The power of values and ERGs during contentious times

Accenture’s Sumreen Ahmad advocates for getting back to the basics, taking action and making space for intimate conversation on polarizing topics.

When tensions run high around polarizing and politicized topics — the war in Gaza, the impending election, reproductive healthcare, LGBTQ+ rights, just to name a few — interpersonal communication in the workplace can easily turn to conflict.

But there are steps leaders and communicators can take together to steer complex feelings into productive and peaceful discourse.

Ragan’s editorial director and editor-in-chief Justin Joffe spoke about this topic and more with Sumreen Ahmad, director of talent and human potential at Accenture, in a power conversation at our Employee Communication & Culture Conference in April 2024.


Ahmad’s first tip? “We have to go back to some basics.” That is, return to your organization’s core values. “Core values are probably the most underutilized pieces of language that exist within an organization that can serve as the greatest impetus for bridge building.”

When emotions and opinions impede productivity and create tension, centering comms and deescalation strategies on the priorities and values the organization was originally founded on can create a clearer path toward unity and remind people why they came together to carry forth their mission.


Ahmad reminded communicators to look inward and find the powerful words and phrases that rally employees to their cause, form the “glue” of the organization and convey a sense of shared humanity. But to make these principles stick, leaders must also act upon them.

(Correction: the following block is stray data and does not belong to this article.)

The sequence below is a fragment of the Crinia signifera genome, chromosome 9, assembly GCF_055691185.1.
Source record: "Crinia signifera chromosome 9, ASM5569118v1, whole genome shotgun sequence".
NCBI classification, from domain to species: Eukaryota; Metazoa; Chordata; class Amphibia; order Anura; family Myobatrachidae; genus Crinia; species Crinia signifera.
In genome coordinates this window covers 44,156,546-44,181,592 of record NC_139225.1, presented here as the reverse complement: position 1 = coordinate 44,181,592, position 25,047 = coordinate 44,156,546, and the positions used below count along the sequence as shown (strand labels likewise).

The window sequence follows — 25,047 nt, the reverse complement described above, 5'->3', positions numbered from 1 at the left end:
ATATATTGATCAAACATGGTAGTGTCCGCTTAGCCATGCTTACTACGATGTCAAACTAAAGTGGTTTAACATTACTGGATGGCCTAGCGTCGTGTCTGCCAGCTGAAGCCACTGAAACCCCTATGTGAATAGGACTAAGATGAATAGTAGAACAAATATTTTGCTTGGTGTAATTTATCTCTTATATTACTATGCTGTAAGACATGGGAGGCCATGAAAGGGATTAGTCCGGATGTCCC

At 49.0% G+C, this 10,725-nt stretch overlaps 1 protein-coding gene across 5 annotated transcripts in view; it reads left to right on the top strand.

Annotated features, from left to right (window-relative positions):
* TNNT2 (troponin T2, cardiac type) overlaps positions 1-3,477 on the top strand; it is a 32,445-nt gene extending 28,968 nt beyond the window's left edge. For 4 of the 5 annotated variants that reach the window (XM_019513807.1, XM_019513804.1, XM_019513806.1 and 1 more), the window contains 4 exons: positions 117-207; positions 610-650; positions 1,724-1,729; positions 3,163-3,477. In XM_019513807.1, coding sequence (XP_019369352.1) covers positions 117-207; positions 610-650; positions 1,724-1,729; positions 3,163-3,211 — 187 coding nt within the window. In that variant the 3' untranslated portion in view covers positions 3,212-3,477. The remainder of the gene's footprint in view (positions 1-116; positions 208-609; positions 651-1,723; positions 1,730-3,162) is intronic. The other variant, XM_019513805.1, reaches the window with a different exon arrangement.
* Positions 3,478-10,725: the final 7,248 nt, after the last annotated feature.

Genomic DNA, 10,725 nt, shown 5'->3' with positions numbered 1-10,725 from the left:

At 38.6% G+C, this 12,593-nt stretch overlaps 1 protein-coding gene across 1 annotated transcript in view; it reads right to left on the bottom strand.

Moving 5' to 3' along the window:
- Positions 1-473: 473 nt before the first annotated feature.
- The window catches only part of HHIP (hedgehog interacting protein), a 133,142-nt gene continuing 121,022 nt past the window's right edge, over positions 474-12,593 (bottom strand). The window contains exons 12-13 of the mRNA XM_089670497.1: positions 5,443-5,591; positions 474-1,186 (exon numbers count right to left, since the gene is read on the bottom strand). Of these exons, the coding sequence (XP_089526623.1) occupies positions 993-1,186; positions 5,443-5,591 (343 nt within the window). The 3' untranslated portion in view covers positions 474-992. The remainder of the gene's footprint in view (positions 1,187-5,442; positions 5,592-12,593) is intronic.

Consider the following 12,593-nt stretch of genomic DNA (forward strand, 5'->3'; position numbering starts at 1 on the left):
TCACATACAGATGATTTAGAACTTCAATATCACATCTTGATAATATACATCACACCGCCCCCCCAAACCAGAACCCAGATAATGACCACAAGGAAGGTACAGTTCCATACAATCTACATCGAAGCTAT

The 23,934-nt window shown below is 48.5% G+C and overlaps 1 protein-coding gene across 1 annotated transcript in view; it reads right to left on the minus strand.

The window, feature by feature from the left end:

These commonly include terms such as integrity, respect and stewardship. But Ahmad cautioned that, “Those words are only as good as you actually execute them.”

Comms’ role in that process often involves helping leaders acknowledge painful emotions and experiences, creating opportunities for dialogue and reaching across the aisle to understand different perspectives, then tying those perspectives to core values.

This effort played out in a meaningful way at Brown University, where President Christina H. Paxson and her staff reached out to student activists who were pushing for a divestment from Israel and reached an agreement.


ERGs can serve as thoughtful partners for communications departments to help elevate diverse perspectives and provide safe spaces for employees who may be impacted by politicized conflict in the workplace.

“The intersection between comms and employee resource groups is that it actually allows an opportunity to leverage the voices that often go unheard,” Ahmad said.

They can also help communicators parse out which voices need to be heard on a particular topic. For instance, working with interfaith ERGs to carefully curate discussions around the Gaza war can ensure that the topic is addressed with nuance and care for those impacted.

Similarly, AAPI-focused ERGs have been instrumental to “Stop AAPI Hate” movements within workplaces and have helped shape understanding and programming around the heritage month.

Watch the video below to learn more from Ahmad about bridge building and conflict mitigation using these resources and principles.

These conversations will continue during Ragan’s Employee Experience Conference in Nashville, Tenn., Aug. 12-14. Register now to join in and learn from comms leaders who have navigated some of the most challenging situations in the discipline.

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